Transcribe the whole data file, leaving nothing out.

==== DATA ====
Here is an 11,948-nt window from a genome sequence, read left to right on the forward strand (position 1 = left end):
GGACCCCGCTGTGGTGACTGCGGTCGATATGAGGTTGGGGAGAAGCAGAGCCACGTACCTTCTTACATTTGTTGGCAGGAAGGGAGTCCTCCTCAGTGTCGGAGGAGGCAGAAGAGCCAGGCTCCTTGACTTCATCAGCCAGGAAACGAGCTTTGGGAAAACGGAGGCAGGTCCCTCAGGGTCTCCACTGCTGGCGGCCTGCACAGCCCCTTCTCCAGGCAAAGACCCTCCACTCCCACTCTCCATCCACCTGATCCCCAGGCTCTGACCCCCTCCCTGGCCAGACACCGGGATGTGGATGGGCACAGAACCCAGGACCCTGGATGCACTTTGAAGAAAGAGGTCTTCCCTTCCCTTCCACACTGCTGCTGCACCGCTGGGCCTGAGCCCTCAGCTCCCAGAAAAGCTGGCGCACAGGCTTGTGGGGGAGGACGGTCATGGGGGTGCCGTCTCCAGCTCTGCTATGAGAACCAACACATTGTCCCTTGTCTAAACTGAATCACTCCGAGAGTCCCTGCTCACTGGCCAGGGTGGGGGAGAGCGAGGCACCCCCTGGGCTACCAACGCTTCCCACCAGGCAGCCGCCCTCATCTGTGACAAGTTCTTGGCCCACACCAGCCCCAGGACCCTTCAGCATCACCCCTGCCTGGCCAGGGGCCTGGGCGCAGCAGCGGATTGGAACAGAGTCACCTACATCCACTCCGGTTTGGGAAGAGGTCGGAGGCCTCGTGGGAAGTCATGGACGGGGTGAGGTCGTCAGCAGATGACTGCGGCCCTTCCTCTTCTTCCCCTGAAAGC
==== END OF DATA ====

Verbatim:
Here is an 11,948-nt window from a genome sequence, read left to right on the forward strand (position 1 = left end):
GGACCCCGCTGTGGTGACTGCGGTCGATATGAGGTTGGGGAGAAGCAGAGCCACGTACCTTCTTACATTTGTTGGCAGGAAGGGAGTCCTCCTCAGTGTCGGAGGAGGCAGAAGAGCCAGGCTCCTTGACTTCATCAGCCAGGAAACGAGCTTTGGGAAAACGGAGGCAGGTCCCTCAGGGTCTCCACTGCTGGCGGCCTGCACAGCCCCTTCTCCAGGCAAAGACCCTCCACTCCCACTCTCCATCCACCTGATCCCCAGGCTCTGACCCCCTCCCTGGCCAGACACCGGGATGTGGATGGGCACAGAACCCAGGACCCTGGATGCACTTTGAAGAAAGAGGTCTTCCCTTCCCTTCCACACTGCTGCTGCACCGCTGGGCCTGAGCCCTCAGCTCCCAGAAAAGCTGGCGCACAGGCTTGTGGGGGAGGACGGTCATGGGGGTGCCGTCTCCAGCTCTGCTATGAGAACCAACACATTGTCCCTTGTCTAAACTGAATCACTCCGAGAGTCCCTGCTCACTGGCCAGGGTGGGGGAGAGCGAGGCACCCCCTGGGCTACCAACGCTTCCCACCAGGCAGCCGCCCTCATCTGTGACAAGTTCTTGGCCCACACCAGCCCCAGGACCCTTCAGCATCACCCCTGCCTGGCCAGGGGCCTGGGCGCAGCAGCGGATTGGAACAGAGTCACCTACATCCACTCCGGTTTGGGAAGAGGTCGGAGGCCTCGTGGGAAGTCATGGACGGGGTGAGGTCGTCAGCAGATGACTGCGGCCCTTCCTCTTCTTCCCCTGAAAGC